In the post-epidemic era, smart hospitals with 'digital brains' empower patients with better experiences
The "New Medical Infrastructure, Smart New Future" Public Hospital Smart Innovation and Development Forum was held in Hangzhou, Zhejiang province on Oct 18.
"Smart hospital is becoming a buzzword in the medical industry, and the concept is constantly updated," said Ye Quanfu, director of the Medical Management Institute of the National Health Commission (China), via a video link.
In August 2014, China issued the "Guiding Opinions on Promoting the Healthy Development of Smart Cities", the first time that the construction of "smart hospitals" was proposed. After that, the central and local governments issued a series of policies to push the construction of "smart hospitals" into rapid development.
"Chinese hospitals are in the critical stage of informatization moving towards intelligence," Ye remarked. Smart hospitals include smart medical care, smart management, smart services, and smart nursing, he said, adding that since the COVID-19 outbreak, the value of smart hospitals has become even more prominent.
"With the telemedicine, online accurate appointments, and big data analysis, smart medical [practices] has played an irreplaceable role in reducing crowd contact, supporting epidemic prevention decision-making, and improving treatment plans and has further promoted the implementation of smart hospitals in China and people's acceptance of it," Ye elucidated.
Zhejiang Hospital is a practical example exploring the smart hospital concept. In recent years, with the help of using a "digital brain", it has explored new intelligent technologies, promoted the rapid development of intelligent diagnosis and treatment, intelligent detection, and intelligent imaging. The hospital has continuously accumulated and explored the application of big data to support more accurate clinical decision-making, which have effectively improved the patient experience and provided a reference for the wisdom of domestic hospitals.
In fact, as early as 10 years ago, Zhejiang already started the exploration of smart hospitals. It built a collaborative and efficient, full-process integrated diagnosis and treatment model, and initiated the construction of the "two-card integration, one-network service" project, which has achieved full coverage in Zhejiang with the city as a unit. The province has also launched the "Zhejiang Health Navigation App", which integrates functions such as one-key registration and medical navigation in the whole province.
According to Yu Xinle, deputy director of the Zhejiang Provincial Health Commission, Zhejiang's smart hospitals this year have also been connected with urban management departments and urban brains, which is not only opening up the hospital's medical-related blocking points, but also solving the parking and eating in the process of medical treatment through departmental linkage and some other issues.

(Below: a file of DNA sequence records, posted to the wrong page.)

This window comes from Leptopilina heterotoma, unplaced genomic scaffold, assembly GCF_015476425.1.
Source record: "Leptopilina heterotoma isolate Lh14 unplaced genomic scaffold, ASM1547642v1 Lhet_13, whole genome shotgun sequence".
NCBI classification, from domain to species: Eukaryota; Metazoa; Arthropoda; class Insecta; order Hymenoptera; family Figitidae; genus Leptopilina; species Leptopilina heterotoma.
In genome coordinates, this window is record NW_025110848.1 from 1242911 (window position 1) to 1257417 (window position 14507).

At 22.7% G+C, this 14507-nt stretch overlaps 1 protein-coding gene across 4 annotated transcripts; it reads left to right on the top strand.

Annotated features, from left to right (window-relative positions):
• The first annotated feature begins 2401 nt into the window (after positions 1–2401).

"Now when we go to the hospital, the parking time is shortening, the waiting time is also shortening, the average hospital stay in the hospital is also declining. The average hospital stay in the top three hospitals has dropped from 8.61 days in 2016 to 6.9 days in 2019, and it continues to decline," Yu said.
Some other cities in China are also vigorously promoting the transformation of smart medical care.
For example, since April 2016, Anhui Provincial Hospital has also promoted a multi-functional self-service system in the hospital. Through the multi-functional self-service machine, patients can apply for medical cards, top up, make appointments, and pay the fees.
In the outpatient pharmacy of the hospital, the emergence of an automatic dispensing machine reduced the time to dispense a prescription from 30 to eight seconds.
Wei Wei, a doctor in the hospital's CT room, said that in the past when doctors examined patients, they often had to look at hundreds of films to find the cause, which sometimes led to even misdiagnosis. The artificial intelligence medical imaging auxiliary diagnosis system can provide doctors with intelligent auxiliary diagnosis of lung nodules. The doctor only needs to find the lesion from the images screened by the system.
"It used to take about three to five minutes to watch a patient's film. Since the artificial intelligence assist system, the time can be reduced by half," he said.
However, there is still a section of the population that isn't able to access or enjoy the convenience brought by "intelligence", and encounter many dilemmas.
For instance, many elderly patients find it difficult to navigate through the fully integrated appointment registration processes implemented by many hospitals.
They don't know how to make mobile payments, how to use navigation, how to use pictures and videos, and how to use online car-hailing. What is usually seen as easy and convenient by the younger generation becomes extremely difficult for this group.
During the epidemic this year, an old man at a subway station in China's northeast Dalian City, Liaoning Province, did not know how to show his health code. After many failed attempts, he had to seek help from the police.
In order to help elderly patients and other people in need of self-service recharge, appointment and other projects, Zhejiang Hospital, Anhui Provincial Hospital and many other hospitals in China have specially arranged volunteers to help them to learn how to use such apps and machines.
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